Acetaminophen Risks May Be UnderestimatedLast Updated: March 03, 2015. Acetaminophen may not be as safe as previously thought, with larger doses and long-term use linked to increased risk of health problems, a new report contends. The findings were published online March 2 in the Annals of the Rheumatic Diseases.
TUESDAY, March 3, 2015 (HealthDay News) -- Acetaminophen may not be as safe as previously thought, with larger doses and long-term use linked to increased risk of health problems, a new report contends. The findings were published online March 2 in the Annals of the Rheumatic Diseases.
Philip Conaghan, M.B.B.S., a professor with the Leeds Institute of Rheumatic and Musculoskeletal Medicine in the United Kingdom, and colleagues reviewed 1,888 studies related to the use of acetaminophen. They settled on eight studies that met the standards for their review. The studies involved more than 665,000 people in the United States, Britain, Denmark, and Sweden. People reported their acetaminophen use, and researchers tracked any health problems they might have. Heavy use of acetaminophen is associated with kidney disease and bleeding in the digestive tract, and also has been linked to increased risk of myocardial infarction, stroke, and hypertension, the study authors noted. One cited study indicates that overuse of acetaminophen can increase a person's risk of early death as much as 60 percent.
Because the studies were observational, they don't prove a cause-and-effect relationship between acetaminophen and these health problems. Other medications taken also might have contributed to the health problems observed in these studies, the paper's authors noted. The studies also differed in how patients' acetaminophen use was calculated, Conaghan told HealthDay. Some studies estimated lifetime intake, while others reported the amount taken each day, week or month -- making it impossible to draw firm conclusions about what constitutes a "safe" dose. The study authors are calling for a new systematic review of acetaminophen's effectiveness and safety, saying that the medication's true risks are "higher than that currently perceived in the clinical community."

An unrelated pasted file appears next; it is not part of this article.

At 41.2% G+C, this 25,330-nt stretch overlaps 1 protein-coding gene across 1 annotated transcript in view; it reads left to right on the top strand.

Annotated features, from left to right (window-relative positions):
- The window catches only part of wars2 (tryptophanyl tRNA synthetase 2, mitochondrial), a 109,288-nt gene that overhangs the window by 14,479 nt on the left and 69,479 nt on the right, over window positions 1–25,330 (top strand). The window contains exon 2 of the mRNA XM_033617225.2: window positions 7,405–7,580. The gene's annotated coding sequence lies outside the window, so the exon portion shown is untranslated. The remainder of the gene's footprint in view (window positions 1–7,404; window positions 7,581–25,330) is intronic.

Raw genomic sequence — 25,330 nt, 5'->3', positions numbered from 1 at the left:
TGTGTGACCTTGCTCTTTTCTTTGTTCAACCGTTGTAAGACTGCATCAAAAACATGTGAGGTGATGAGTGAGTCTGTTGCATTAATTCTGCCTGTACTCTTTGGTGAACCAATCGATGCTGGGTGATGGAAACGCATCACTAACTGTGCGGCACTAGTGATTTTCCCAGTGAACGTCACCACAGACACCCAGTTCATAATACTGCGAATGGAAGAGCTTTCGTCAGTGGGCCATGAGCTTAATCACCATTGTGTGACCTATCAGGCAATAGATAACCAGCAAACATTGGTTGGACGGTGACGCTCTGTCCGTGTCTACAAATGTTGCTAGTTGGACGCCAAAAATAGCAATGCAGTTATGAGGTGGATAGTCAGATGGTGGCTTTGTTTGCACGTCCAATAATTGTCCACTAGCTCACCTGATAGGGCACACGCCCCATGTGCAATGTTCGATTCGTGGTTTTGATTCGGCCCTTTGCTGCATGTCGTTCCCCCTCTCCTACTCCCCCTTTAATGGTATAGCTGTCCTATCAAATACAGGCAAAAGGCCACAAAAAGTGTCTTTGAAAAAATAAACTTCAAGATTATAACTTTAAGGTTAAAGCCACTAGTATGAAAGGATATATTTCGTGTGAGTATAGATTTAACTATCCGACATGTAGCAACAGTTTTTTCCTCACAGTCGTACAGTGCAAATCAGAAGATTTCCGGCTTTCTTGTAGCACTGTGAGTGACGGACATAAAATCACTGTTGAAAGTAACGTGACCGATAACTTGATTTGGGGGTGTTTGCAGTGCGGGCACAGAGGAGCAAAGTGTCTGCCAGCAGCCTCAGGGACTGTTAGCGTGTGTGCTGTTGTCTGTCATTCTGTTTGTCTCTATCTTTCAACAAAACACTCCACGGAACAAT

The studies weren't clinical trials, noted Tylenol's manufacturer, McNeil Consumer Healthcare. "McNeil Consumer Healthcare is committed to providing consumers with safe and effective over-the-counter medicines and recommends consumers always read and follow the product label," a statement from the company reads. "If consumers have questions regarding the products they are taking, we encourage them to contact their doctor or pharmacist."
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